Bangkok shutdown: Pro-government 'red shirts' await call to action

Residents in pro-government enclaves are glued to their TVs, waiting for their leaders to call for counterprotests against the shutdown movement.

By , Correspondent

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    Rassamel Pimnisai, left, is a volunteer community organizer for red shirt supporters living in Bangkok's Khlong Toei slum. The red shirts are supporters of the Pheu Thai Party, currently in government.
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The last time there were prolonged antigovernment protests in Bangkok, Rassamel Pimnisai sold food to demonstrators to show her support.

That was back in 2010 when her color-coded movement – the "red shirts" – were the ones on the street. This time, as Bangkok enters a fourth day of mass action, blockaded roads, and rallies, Ms. Rassamel’s political camp is clinging to power and all she can do is sit at home and wait.

“We will be ready when our leaders tell us to gather,” she says, sitting at a small wooden table in the cluttered back streets of Khlong Toei, a slum near Bangkok's main port that is a red shirt stronghold. 

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Rassamel is a grandmother and a volunteer leader in her area for the National United Front of Democracy Against Dictatorship (UDD), the largest red shirt organization. She is responsible for organizing people to join rallies and protests when the party's leaders put out the call. So far, she says, no one has ordered them to rise up in response to the ongoing shutdown of Bangkok led by opposition politician Suthep Thaugsuban. 

Instead Rassamel and her neighbors sit glued to television news waiting for a politician or red shirt leader to announce a call to action and praying that Prime Minister Yingluck Shinawatra can resist the pressure. More than anything, they want both sides to keep the peace long enough for elections to take place on Feb. 2 since they're confident of winning at the ballot box. 

“We’ve heard there are some [red shirts] stashing weapons so they can fight the protesters on the street but not in our neighborhood,” Rassamel says. Not all her neighbors share her opinions: some are "yellow shirts" who oppose Ms. Yingluck. However, she says the community does its best to avoid bringing politics to the boiling point. 

“We can’t take things too seriously here, we have to be creative and try to live together otherwise it could get really bad,” she said.

The pro-government red shirts have repeatedly warned they will respond with their own demonstrations if the protesters in Bangkok provoke violence, or there is a coup against the government. 

“It is the UDD's job to bring together en masse the red shirts and those who love democracy and don't agree with Suthep's methods,” red shirt leader Jatuporn Promphan said earlier this month.

Citing anonymous red shirt sources, the Bangkok Post reported that militant cells were stockpiling weapons and ammunition and were “ready to act” if the polls are delayed.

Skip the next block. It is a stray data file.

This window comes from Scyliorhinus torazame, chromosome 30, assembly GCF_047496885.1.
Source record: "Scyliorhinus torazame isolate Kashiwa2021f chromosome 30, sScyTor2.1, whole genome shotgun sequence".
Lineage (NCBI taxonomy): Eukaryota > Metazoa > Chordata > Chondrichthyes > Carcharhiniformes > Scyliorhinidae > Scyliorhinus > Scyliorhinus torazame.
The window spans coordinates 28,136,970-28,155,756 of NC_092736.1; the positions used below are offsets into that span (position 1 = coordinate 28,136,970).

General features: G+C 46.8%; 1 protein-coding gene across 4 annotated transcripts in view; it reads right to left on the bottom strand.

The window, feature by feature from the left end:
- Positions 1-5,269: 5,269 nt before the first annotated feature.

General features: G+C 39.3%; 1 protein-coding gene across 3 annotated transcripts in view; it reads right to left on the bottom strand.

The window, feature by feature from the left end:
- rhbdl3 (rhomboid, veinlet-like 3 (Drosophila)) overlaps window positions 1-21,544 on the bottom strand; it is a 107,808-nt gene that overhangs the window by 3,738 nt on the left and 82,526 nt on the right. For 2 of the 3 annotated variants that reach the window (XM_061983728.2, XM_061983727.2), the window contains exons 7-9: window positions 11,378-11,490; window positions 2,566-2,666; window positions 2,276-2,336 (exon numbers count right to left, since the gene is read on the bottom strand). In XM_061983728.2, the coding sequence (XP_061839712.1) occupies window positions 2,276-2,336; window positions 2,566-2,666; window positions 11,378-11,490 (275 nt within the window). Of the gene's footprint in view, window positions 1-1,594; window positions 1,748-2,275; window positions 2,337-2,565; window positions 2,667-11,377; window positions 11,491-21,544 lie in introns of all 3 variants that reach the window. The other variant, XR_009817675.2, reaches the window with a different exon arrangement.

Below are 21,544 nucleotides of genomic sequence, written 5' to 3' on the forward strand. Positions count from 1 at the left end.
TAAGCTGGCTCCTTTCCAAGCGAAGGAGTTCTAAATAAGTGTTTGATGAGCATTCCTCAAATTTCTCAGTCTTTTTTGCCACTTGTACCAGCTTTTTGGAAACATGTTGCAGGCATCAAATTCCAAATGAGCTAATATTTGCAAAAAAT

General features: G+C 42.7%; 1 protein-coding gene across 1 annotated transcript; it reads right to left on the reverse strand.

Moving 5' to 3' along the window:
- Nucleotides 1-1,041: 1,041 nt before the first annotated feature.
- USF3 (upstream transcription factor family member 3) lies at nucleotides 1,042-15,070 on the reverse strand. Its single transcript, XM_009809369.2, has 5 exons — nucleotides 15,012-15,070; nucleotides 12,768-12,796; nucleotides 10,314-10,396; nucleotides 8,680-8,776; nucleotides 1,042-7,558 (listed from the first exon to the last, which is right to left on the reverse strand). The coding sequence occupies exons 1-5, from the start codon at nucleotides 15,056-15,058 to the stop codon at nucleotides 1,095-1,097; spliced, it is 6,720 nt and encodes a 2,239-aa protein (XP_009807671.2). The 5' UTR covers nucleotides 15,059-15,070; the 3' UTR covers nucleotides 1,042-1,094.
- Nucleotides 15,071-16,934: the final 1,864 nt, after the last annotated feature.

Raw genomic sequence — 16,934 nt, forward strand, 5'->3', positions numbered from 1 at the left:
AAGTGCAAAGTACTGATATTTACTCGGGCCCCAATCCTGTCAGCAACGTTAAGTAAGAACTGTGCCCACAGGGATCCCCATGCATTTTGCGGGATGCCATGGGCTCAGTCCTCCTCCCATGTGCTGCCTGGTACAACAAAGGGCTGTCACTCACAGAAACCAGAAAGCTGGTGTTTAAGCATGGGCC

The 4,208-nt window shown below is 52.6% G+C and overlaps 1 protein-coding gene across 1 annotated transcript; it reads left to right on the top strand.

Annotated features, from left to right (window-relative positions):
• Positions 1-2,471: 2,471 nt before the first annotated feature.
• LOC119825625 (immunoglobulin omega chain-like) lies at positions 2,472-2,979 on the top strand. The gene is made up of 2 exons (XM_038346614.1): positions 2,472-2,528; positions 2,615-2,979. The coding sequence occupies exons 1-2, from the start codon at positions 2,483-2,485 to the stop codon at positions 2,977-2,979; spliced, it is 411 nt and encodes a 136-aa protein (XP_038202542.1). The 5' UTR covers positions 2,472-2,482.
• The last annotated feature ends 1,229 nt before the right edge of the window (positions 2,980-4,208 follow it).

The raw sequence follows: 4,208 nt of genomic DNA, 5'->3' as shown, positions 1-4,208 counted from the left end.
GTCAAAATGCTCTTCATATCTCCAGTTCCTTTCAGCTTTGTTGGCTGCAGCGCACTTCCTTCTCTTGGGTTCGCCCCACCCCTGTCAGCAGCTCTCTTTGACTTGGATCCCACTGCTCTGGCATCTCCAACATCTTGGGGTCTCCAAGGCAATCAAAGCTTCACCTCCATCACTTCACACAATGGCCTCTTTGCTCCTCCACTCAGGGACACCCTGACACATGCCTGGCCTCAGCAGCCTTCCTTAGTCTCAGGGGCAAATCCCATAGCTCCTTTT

"This is not to hit the protesters but to retaliate against a coup and anyone who forces the public and government agencies such as the Election Commission [EC] and the judiciary to postpone the election," one source told the paper.

So far Yingluck's government have been praised for a restrained response to a political crisis that has been percolating for several months. Police have put up no resistance to protesters blockading major intersections in Bangkok and government ministries have quietly relocated to temporary offices in response to threatened occupations.  

At least eight people have been killed and hundreds injured since the latest unrest broke out. However, none of the incidents have directly involved Thailand's influential and coup-prone army, which has called for restraint from both sides.

Risk of violence 

Concern is mounting however, that the window for a peaceful solution to the crisis is narrowing. On Tuesday the global risk analysis group Maplecroft said in a report the risk of violence between the two political sides in Thailand was rising. 

“[The red shirts] have vowed to counter any attempts by the [protesters] to interfere with the February elections. With the [protesters] vowing to do everything in [their] power to prevent the elections from taking place, the risk of violence between the two sides is very high,” the report said, adding that the longer demonstrations go on, the harder it will be for the government to dispel them peacefully.

Many fear a repeat of May 2010 when peaceful demonstrations descended into chaos and violence after negotiations broke down. Over 90 people, mainly civilians, died in clashes between demonstrators and soldiers. 

“This time around the atmosphere is more frightening,” said Boonsang Khisaiya, a red shirt supporter living in Khlong Toei. He says he’s afraid for the safety of his family as they have nowhere to go if fighting erupts in the slum.

“Suthep is trying to create violence so the police clash with them. They are being provocative and they have explosives and guns. I believe they are capable of anything,” he said.

A candlelight vigil was held at dusk in Bangkok today by about 400 residents from both sides of the political divide who gathered to pray for a peaceful end to the political deadlock. 

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